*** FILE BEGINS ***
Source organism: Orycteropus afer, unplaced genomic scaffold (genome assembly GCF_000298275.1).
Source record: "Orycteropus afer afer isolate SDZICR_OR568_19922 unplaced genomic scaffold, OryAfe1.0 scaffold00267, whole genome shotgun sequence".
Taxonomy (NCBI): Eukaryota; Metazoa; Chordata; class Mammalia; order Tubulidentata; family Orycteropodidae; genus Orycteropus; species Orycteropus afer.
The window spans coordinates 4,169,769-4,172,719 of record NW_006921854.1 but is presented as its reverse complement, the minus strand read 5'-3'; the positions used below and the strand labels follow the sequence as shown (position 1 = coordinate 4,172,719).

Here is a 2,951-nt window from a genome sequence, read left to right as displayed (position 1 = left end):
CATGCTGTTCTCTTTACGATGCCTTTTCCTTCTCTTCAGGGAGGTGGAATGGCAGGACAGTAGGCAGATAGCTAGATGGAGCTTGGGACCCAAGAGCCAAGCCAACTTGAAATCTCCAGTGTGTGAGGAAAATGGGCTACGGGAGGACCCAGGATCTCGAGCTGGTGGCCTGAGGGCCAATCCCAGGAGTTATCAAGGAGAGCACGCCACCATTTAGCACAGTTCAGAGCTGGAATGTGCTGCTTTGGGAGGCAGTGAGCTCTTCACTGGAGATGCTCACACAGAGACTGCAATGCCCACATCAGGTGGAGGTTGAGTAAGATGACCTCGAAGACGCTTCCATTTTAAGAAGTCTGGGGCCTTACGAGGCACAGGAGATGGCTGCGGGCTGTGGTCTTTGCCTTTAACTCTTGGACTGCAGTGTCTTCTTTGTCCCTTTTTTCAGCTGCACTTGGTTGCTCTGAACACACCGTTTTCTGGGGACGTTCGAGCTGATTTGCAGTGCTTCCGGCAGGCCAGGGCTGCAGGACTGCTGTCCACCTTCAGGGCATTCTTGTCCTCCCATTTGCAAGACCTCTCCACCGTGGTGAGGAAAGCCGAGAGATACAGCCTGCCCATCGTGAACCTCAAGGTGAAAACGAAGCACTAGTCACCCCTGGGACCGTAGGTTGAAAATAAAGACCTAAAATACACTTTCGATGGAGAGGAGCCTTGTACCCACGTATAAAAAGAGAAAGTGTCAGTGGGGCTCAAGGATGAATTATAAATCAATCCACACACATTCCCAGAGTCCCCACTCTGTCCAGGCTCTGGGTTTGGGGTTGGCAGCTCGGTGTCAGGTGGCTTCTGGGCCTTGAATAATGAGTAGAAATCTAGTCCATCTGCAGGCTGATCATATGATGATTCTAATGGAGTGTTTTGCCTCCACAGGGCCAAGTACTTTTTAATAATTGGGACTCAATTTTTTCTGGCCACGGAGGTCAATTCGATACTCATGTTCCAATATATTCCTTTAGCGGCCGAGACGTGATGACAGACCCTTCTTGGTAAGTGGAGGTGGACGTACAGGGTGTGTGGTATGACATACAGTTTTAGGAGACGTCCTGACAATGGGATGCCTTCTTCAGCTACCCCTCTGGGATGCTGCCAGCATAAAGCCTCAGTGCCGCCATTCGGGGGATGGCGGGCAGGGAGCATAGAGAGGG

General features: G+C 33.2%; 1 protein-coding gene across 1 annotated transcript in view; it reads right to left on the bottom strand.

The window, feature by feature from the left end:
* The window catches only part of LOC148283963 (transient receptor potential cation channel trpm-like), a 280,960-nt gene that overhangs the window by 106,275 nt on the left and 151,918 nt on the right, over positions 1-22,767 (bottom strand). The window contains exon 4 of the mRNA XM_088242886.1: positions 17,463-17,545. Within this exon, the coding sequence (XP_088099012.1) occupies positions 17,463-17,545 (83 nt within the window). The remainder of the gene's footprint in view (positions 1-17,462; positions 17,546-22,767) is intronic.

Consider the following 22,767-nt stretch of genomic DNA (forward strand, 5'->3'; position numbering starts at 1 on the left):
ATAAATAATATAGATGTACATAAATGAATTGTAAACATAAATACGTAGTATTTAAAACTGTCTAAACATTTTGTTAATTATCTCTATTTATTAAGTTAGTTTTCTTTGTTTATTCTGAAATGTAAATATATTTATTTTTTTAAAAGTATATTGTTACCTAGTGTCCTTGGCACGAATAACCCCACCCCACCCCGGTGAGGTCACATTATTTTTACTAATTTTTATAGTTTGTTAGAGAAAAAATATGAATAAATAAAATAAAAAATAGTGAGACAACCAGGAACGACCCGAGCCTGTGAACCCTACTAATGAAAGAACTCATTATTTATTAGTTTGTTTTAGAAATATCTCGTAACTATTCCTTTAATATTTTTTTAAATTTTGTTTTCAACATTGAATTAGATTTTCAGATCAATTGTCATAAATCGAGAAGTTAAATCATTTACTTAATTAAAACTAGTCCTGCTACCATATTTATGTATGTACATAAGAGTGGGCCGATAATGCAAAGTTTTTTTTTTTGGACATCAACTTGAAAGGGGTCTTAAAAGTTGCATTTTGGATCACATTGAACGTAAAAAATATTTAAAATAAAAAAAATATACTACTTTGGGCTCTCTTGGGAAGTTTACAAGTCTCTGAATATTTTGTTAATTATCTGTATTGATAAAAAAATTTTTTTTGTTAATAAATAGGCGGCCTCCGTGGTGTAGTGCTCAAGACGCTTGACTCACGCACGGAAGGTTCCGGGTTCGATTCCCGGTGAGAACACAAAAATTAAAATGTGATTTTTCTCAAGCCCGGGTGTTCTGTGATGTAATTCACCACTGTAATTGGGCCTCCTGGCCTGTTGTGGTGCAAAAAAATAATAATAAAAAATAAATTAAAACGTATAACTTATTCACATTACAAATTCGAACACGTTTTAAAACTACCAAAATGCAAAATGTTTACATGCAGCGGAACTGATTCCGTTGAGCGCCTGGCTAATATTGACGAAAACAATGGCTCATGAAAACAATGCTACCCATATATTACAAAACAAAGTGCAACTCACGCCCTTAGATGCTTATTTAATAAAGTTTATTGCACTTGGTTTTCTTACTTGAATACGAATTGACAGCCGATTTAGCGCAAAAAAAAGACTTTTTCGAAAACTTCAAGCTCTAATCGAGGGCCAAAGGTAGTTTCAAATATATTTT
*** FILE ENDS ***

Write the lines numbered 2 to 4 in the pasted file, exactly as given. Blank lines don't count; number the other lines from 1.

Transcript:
Source record: "Orycteropus afer afer isolate SDZICR_OR568_19922 unplaced genomic scaffold, OryAfe1.0 scaffold00267, whole genome shotgun sequence".
Taxonomy (NCBI): Eukaryota; Metazoa; Chordata; class Mammalia; order Tubulidentata; family Orycteropodidae; genus Orycteropus; species Orycteropus afer.
The window spans coordinates 4,169,769-4,172,719 of record NW_006921854.1 but is presented as its reverse complement, the minus strand read 5'-3'; the positions used below and the strand labels follow the sequence as shown (position 1 = coordinate 4,172,719).